Okay, you've got breadth and depth in the knowledge and skills in your chosen practice area. You have a good grasp of the process skills specific to consulting (but you continue to learn). You have experience and contacts. Is that it? No. Successful consultants tend to have certain personal qualities that stand them in good stead in a tough, competitive industry. What are those personal characteristics?
Willingness to Take Risks
Just making the decision to commit to a consulting business, with its potentially unstable income and hours, requires risk taking. But beyond that, you need to be comfortable with taking risks, making mistakes, and having to pay the price when things go wrong. The success or failure of your business is almost entirely up to you. You are responsible for it. If you are uncomfortable living with risk and errors, running your own consulting business is not going to work for you. There is no net to fall into.
Don't underestimate the importance of the fit between your attitudes and values and the realities of the consulting business. Do a realistic assessment of yourself and what you want from your life, and compare it to the life you anticipate as a consultant.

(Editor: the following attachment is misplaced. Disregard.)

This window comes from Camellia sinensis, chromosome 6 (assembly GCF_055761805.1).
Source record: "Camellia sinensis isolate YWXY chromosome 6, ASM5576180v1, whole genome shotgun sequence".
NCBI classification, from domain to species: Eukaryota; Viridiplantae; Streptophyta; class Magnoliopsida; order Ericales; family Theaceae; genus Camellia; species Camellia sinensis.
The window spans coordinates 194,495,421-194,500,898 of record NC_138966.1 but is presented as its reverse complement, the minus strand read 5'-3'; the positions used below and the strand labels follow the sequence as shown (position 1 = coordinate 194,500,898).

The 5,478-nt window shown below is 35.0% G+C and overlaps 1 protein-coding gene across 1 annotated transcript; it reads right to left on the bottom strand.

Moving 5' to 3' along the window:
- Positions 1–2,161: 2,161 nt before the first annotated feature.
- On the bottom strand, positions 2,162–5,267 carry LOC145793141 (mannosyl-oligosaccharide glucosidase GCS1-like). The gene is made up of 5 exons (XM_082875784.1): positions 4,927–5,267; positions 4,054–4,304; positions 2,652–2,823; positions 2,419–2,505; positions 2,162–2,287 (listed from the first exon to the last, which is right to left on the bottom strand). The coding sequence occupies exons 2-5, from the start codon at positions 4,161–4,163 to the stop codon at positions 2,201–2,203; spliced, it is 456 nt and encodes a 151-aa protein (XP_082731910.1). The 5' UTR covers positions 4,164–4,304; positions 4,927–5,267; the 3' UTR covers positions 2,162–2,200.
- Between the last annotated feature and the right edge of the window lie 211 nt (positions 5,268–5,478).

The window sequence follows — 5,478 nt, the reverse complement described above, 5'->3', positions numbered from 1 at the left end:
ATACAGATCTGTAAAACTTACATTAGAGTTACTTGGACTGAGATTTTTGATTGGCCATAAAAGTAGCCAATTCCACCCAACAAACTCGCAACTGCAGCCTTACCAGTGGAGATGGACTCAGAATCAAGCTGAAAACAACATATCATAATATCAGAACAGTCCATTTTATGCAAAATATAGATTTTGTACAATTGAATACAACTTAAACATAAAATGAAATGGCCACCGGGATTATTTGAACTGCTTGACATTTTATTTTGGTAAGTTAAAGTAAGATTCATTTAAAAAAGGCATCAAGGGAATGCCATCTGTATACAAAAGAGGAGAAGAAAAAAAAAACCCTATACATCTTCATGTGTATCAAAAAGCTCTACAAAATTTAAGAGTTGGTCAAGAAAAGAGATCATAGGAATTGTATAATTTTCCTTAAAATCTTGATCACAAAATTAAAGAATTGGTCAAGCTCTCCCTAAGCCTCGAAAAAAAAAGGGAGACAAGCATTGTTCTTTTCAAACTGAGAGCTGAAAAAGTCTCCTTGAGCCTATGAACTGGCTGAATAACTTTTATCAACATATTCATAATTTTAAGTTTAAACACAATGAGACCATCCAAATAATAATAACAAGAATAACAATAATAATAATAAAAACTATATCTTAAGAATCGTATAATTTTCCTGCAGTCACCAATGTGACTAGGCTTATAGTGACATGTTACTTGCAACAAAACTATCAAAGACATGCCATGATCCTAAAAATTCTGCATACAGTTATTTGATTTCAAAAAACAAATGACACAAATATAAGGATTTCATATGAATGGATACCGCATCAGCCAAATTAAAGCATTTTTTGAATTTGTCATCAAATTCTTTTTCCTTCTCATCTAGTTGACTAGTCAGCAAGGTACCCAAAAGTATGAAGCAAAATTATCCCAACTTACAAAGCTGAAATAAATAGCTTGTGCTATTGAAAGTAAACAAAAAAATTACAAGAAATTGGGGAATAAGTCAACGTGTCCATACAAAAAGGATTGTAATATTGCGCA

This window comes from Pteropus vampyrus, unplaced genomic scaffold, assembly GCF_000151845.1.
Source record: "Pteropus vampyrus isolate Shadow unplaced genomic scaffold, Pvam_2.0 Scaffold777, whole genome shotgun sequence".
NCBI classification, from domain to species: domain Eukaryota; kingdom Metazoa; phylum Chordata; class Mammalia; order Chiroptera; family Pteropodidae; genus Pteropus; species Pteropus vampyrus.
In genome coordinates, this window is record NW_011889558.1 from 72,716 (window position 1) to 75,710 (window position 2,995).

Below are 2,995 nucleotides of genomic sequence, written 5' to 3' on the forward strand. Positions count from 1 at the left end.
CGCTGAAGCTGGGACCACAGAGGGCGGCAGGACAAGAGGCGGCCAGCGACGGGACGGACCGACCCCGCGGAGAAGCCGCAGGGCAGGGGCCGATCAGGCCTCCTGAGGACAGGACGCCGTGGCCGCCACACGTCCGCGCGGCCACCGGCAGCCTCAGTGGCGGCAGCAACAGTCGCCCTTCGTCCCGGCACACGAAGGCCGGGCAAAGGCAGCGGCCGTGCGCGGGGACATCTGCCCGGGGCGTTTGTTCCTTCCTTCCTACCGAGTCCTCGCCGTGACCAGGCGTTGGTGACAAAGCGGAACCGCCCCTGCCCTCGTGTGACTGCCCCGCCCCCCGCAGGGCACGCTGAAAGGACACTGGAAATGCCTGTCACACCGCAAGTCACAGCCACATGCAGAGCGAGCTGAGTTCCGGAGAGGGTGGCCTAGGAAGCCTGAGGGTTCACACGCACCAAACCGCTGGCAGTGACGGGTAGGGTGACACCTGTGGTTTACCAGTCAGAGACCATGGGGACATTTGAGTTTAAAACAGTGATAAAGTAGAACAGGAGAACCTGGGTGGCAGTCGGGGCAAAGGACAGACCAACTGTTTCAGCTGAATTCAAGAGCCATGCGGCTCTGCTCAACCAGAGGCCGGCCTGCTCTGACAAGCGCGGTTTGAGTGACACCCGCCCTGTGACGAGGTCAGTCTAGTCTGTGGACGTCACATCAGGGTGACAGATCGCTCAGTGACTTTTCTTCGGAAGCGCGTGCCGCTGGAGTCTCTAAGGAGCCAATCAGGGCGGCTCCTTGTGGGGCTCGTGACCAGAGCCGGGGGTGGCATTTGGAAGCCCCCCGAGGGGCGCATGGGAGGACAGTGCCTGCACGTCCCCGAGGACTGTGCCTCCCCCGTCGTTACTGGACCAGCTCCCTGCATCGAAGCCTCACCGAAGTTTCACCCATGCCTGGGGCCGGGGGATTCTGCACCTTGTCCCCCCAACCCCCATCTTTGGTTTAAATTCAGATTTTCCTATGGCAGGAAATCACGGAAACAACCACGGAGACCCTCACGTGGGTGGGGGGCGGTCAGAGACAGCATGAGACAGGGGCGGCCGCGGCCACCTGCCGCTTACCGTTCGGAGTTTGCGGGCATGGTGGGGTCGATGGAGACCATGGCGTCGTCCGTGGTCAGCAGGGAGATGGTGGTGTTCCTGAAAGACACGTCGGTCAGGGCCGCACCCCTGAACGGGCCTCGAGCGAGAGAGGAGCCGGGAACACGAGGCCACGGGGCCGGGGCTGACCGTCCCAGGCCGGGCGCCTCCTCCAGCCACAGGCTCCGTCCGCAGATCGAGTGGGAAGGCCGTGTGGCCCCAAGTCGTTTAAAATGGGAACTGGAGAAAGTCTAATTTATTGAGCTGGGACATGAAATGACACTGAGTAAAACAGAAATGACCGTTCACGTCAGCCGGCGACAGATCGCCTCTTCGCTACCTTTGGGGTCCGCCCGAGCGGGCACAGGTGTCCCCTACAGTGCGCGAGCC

Apart from your attitude about risk, you need to have the resources to recover when things go wrong. If you are flat broke and have to provide food for your children, you can't afford the risk if your consulting endeavor fails. That kind of pressure causes bad decisions, and bad decisions cause failed businesses.
Ability to Tolerate Insecurity
Can you live with the idea of having your professional and financial life "ride the roller coaster"? If you can't, you'd better choose another profession. You will have lean times and good times. You'll have elated times and depressed times. Above all, you will rarely know whether the next six months will be lean or good. Until you are well established, there is no security except that which you generate.
Desire to Learn Continuously
One key to successful consulting is to slowly and cautiously add more services and exper-tise to your "inventory." That requires continuous learning of new things.
Learning in an ongoing way is also critical because most consulting projects are going to put you face-to-face with situations or contexts in which you must learn (and learn fast) in order to succeed.
Your curiosity and desire to learn will be essential for long-term success.
Strong Interpersonal Skills
No matter what your field of expertise, your most important set of skills and knowledge has to do with people. The essence of consulting is about communicating, generating trust, and getting information from people who don't even know they have it. You must have the necessary interpersonal skills to know when to press, to be aggressive, to just listen, and much more. And above all, you need to get along well with people. That includes being comfortable with conflict and being able to deal with it when it occurs.